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Banking & Finance

Local banking appeal broadens

Released at: 08:21, 21/10/2018

Local banking appeal broadens

Photo: Viet Tuan

Foreign banks have put a lot of money and effort into capturing the opportunities Vietnam's retail banking segment offers.

by Hung Cao

Public Bank Vietnam (PBVN), a wholly-owned subsidiary of Malaysia’s Public Bank Bhd, secured approval from the State Bank of Vietnam (SBV) in early July to open three additional branches and two more transaction offices this year in Hanoi, Ho Chi Minh City, and Da Nang, bringing its branch numbers in the country to 19. The move is in line with its aim of expanding its network and customer reach in Vietnam, and a growing number of other foreign players are also looking to capture the wealth of opportunities in the country’s banking sector, with South Korean banks leading the charge.

South Korean lenders have been eagerly expanding their foothold in the country. Woori Bank received licenses from the SBV in June to open five more branches in northern and southern cities together with a transaction office in Ho Chi Minh City’s District 7. Shinhan Bank, meanwhile, opened four branches and transaction offices in Ho Chi Minh City and Hanoi in May, beefing up its nationwide network to 30.

Singapore’s United Overseas Bank (UOB) held a ceremony two months ago to incorporate its fully-owned subsidiary in Vietnam, making it the first Singaporean bank to open a foreign-owned subsidiary bank in the country, having operated with a branch license since 1995. Earlier this year, Standard Chartered Vietnam opened a new full-service branch in Ho Chi Minh City’s District 7, bringing its branch numbers in the country to four.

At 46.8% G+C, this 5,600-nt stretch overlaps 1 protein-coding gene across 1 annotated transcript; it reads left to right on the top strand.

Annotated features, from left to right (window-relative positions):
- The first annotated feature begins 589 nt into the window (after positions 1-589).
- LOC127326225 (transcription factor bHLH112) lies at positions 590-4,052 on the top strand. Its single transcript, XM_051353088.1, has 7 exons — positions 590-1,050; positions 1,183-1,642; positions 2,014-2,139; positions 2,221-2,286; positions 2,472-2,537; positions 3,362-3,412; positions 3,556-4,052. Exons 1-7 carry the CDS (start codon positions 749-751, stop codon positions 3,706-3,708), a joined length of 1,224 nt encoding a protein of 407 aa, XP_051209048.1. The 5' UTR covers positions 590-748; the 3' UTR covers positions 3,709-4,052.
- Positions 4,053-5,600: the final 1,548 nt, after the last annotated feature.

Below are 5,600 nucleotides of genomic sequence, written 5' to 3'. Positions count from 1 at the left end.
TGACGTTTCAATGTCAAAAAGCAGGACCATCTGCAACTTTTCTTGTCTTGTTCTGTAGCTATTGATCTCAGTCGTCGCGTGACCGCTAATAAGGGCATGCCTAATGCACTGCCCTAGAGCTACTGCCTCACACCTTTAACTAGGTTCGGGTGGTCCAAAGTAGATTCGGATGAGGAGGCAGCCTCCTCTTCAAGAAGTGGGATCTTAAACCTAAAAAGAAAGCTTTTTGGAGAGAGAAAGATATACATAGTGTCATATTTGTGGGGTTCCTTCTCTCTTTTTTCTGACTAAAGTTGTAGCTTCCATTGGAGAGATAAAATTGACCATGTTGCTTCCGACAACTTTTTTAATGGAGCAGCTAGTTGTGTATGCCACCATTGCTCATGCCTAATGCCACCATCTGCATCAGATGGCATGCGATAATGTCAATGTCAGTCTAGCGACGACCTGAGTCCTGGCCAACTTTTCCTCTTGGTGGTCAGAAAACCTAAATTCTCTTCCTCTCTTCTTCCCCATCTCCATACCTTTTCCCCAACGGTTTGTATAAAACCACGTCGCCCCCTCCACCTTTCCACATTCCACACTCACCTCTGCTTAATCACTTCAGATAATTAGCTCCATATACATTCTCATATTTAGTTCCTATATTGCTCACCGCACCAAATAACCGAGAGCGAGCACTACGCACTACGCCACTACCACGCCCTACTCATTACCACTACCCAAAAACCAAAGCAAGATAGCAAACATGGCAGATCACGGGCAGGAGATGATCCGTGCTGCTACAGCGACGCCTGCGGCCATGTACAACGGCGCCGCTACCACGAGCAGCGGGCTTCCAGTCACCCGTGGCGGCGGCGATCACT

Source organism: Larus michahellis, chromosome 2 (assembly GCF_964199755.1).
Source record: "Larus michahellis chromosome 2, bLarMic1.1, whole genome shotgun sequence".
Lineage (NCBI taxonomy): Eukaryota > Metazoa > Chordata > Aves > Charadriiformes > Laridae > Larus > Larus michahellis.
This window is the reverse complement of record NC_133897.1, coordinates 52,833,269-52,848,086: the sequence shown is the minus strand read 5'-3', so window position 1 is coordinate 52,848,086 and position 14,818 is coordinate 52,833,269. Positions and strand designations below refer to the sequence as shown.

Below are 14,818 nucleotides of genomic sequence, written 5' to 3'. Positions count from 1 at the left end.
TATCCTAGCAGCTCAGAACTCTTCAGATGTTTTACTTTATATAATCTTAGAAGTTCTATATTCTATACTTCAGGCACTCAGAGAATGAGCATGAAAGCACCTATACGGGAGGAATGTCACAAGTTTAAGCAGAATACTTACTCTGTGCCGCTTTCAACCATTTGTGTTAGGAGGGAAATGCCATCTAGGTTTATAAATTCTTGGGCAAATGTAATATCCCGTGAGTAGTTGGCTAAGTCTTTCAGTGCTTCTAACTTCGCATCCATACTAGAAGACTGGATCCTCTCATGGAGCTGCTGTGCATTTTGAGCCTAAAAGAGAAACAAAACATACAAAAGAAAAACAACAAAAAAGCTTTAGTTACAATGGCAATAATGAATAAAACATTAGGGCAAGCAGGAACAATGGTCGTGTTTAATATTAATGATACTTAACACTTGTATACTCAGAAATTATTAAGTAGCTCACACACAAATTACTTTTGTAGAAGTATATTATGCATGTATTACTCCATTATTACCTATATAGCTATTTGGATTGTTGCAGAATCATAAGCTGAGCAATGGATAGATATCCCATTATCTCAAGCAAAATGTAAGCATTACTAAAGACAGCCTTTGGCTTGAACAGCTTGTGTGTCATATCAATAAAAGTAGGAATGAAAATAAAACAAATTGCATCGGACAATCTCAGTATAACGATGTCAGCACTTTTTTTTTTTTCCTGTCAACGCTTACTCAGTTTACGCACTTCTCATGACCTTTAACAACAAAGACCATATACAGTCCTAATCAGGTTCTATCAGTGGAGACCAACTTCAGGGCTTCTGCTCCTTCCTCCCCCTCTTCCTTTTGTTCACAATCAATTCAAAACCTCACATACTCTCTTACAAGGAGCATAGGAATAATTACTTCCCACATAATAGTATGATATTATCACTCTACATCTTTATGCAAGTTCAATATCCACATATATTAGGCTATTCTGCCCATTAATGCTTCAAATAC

Apart from enlarging their transaction networks, some foreign banks have been sinking in more investment capital and extending the operations of their representative offices to increase market share, especially in retail banking. The Bank of China (Hong Kong), Ho Chi Minh City Branch, for example, received permission in May to increase its charter capital from $80 million to $100 million. Just prior to that, the SBV also granted permission to the Hanoi branch of South Korea’s Nong Hyup Bank to increase its charter capital from $35 million to $80 million. The Singapore-based DBS Bank in Hanoi and Thailand’s JCB International also sought permission to extend their tenure for an additional five years, in March and April, respectively.

Vietnam has licensed around ten wholly foreign-owned banks to date, including HSBC Vietnam, Standard Chartered Vietnam, Hong Leong Vietnam, and Shinhan Bank Vietnam. Some recorded better business results in 2017 than local counterparts of the same scale in terms of capital and assets.

Though having smaller networks, foreign banks in Vietnam possess strong financial resources, experience, and modern technology that instills confidence among local customers, according to Mr. Nguyen Hong Khanh, Head of Analysis and Research at Vietnam International Securities (VIS). “Quality services and professionalism are the major advantages of foreign banks in Vietnam,” he said. “Thus, in terms of business performance in capital and assets, they have a higher ratio than local banks given they focus on advantageous customer segments and utilize their strengths.”

Foreign bank networks in Vietnam

Source: VET research, 2018

Seizing the potential

Foreign banks have been accelerating their investment and expanding their Vietnamese subsidiaries with the aim of tapping into a consumer finance market that could be worth $44 billion by 2020. Shinhan Bank is the largest foreign bank in the country by branch numbers, and with the recent purchase of ANZ’s retail banking business signaled its intention to continue to chase the retail market. It accounted for about 1.2 per cent of total banking assets (pro-forma, including ANZ) by the end of 2017, according to Mr. Long Ngo, Associate Director of the Research Department at Viet Capital Securities (VCSC).